Personalisation and mobile marry perfectly and since as a retailer you’re looking for footfall, the best place to catch potential shoppers is whilst they are on the move. According to analysts at Gartner, by 2017 apps will be downloaded more than 268bn times and will generate revenue of more than $77bn.

Because of this, researchers say, mobile users will in time provide personalised data to over 100 apps and services per day.

“Mobile apps have become the official channel to drive content and services to consumers. From entertainment content to productivity services, from quantified-self to home automation, there is an app for practically anything a connected consumer may want to achieve,” said Brian Blau, research director at Gartner.

“This connection to consumer services means users are constantly funnelling (sic) data through mobile apps. As users continue to adopt and interact with apps, it is their data — what they say, what they do, where they go — that is transforming the app interaction paradigm.”

Valuable Data for Personalisation

The data that apps produce will become an increasing focal point for marketers, especially with the likelihood that we’ll see them used on more and more wearable devices in coming years.

Imagine walking into (or even within a certain radius of) a store and having a welcome notification appear on your phone’s screen. This could then go on to point you to special offers, based on your previous transactions, personalising the experience so that the you feel like a human being, rather than just a receipt number.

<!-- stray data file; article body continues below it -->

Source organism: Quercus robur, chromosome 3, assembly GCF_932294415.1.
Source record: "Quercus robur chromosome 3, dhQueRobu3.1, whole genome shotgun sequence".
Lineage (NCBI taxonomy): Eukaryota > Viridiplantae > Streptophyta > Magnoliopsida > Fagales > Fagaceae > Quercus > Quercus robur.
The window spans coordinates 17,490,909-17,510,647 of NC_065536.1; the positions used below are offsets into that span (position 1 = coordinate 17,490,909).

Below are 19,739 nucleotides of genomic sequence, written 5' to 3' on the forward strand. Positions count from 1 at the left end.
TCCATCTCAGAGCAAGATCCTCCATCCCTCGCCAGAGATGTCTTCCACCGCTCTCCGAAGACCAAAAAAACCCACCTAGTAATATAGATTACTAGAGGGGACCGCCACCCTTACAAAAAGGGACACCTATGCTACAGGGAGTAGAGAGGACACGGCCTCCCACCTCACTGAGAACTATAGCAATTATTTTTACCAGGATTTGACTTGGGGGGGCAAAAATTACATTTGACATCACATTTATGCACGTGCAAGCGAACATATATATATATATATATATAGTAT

Of course, the idea of personalisation and apps does bring up that old white elephant privacy, but this is something that can be addressed on download. A retailer should ensure that its policy is completely transparent and make it very clear that it will be using location services.

Of course the most important thing here is the actual data itself, which can be added to the CRM in order to give the best experience. It does seem that consumers are much more likely to give this information out on mobile devices when compared to desktop, so it makes sense for retailers to offer a mobile app.

However, this can also be supported with personalised email campaigns, which give special offers or suggestions based on previous purchases, similar to how Amazon has formatted its email for a while now.

Add social into the mix and you have a rich and varied data stream which can be used in such a way that it boosts the bottom line for the retailer. This kind of approach to marketing can produce excellent feedback, enhance a retailer’s services and strengthen both the brand and the relationship with the consumer.

Once that bond is there, personalisation data can be further utilised to make business decisions, such as what to stock and further streamline business processes.

Personalisation is perfect for retailers, as it provides a rich seam of data that can be effectively utilised to ensure that the customer is getting what they want, when they want it. Along with the use of mobile apps, this data can make all the difference to the success of a brand. Getting it right is a recipe for success that no retailer can afford to ignore in the modern connected environment.

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Kerry Butters

A prolific technology writer, Kerry was an authority in her field and produced content for a variety of high profile sites in her niche. Also a published author, she adored the written word and all things tech and internet related. Sadly she passed away in February 2016 after a valiant battle with cancer.